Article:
Fibre and fat are two key ingredients removed in the refining process. Fibre is removed to change the texture, and make food taste ‘better’. However, the satiating effect is lost. When fibre bulks up the foods we eat, this activates stretch receptors in the stomach that signal the body (via the vagus nerve) that we should stop eating. When you eat too much at the buffet, all the food is not yet digested and sitting in your stomach. So, your body doesn’t yet have any idea how many calories of food you’ve eaten. But your stomach is overdistended like a ripe melon, and you feel full and perhaps slightly sick/ nauseated.

Natural fats are removed to extend shelf life since fats tend to go rancid with time. For example, white flour has virtually all the natural fibre and fat removed during processing. This exposes us to the full danger of the naked carbohydrate, which causes the ensuing high insulin levels. The ‘poison’ is ingested without the ‘antidote’. The protective effect of the fibre and fat are removed.

Where whole, unprocessed carbohydrates virtually always contain fibre, dietary proteins and fats contain almost no fibre. Our bodies have evolved to digest these foods without the need for fibre. The ‘antidote’ is unnecessary without the poison. Here again, Mother Nature has proven herself to be far wiser than us.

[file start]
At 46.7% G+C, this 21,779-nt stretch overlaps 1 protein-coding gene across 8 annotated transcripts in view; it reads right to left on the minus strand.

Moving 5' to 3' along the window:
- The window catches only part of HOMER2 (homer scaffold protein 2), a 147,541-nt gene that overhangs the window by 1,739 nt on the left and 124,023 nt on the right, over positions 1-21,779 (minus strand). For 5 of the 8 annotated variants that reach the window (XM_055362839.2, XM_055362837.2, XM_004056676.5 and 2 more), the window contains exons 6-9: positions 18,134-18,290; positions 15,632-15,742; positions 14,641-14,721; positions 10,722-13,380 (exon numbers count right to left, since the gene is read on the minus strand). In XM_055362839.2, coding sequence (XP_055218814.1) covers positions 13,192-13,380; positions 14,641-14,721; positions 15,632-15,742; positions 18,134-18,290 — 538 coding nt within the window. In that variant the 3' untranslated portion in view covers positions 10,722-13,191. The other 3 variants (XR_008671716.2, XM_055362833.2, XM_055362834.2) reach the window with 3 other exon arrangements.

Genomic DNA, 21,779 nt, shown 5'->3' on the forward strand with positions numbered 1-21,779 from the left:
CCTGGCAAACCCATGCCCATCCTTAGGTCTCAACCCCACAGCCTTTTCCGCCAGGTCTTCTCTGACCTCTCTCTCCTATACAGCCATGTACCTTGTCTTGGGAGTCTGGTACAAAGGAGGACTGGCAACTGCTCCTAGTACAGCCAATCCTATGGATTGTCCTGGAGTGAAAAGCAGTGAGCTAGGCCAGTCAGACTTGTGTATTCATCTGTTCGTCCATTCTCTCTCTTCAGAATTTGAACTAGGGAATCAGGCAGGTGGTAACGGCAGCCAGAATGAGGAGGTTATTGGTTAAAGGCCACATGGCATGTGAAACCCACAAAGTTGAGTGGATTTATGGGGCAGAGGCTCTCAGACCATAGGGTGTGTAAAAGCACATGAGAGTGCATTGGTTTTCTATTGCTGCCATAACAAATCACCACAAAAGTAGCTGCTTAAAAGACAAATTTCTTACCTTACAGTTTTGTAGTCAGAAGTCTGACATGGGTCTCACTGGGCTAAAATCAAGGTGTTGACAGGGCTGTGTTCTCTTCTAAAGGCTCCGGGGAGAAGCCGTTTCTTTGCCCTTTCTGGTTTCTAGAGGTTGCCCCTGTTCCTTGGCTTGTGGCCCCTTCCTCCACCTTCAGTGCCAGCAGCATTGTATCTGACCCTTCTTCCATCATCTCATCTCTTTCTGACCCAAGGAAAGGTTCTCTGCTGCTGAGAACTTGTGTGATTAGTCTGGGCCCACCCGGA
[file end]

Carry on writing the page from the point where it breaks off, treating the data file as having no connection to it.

Natural foods have a balance of nutrients and fibre that we have evolved over millennia to consume. The problem is not with each specific component of the food, but the overall balance. For example, suppose we bake a cake with a balance of butter, eggs, flour and sugar. Now we decide to remove completely the flour and double the eggs instead. The cake tastes horrible. Eggs are not necessarily bad. Flour is not necessarily good, but the balance is off. The same holds true of carbohydrates. The entire package of unrefined carbohydrates, with fibre, fat, protein and carbohydrate is not necessarily bad. But removing everything except the carbohydrate may destroy the balance and make it harmful to human health.

Removing protein and fat may lead to overconsumption. There are natural satiety hormones (Peptide YY, cholecystokinin) that respond to protein and fat. Eating pure carbohydrate does not activate these systems and leads to overconsumption. For example, a glass of orange juice requires 4–5 oranges. It is difficult to eat 4–5 oranges, with all the associated pulp. However, by only drinking the carbohydrate portion, and discarding the rest, you may over-consume that carbohydrate. Another problem arises because the relatively pure carbohydrate results in increased speed of digestion. The rapid rise in blood glucose will result in the rapid rise in insulin.

The toxicity lies not in the food, but in the processing.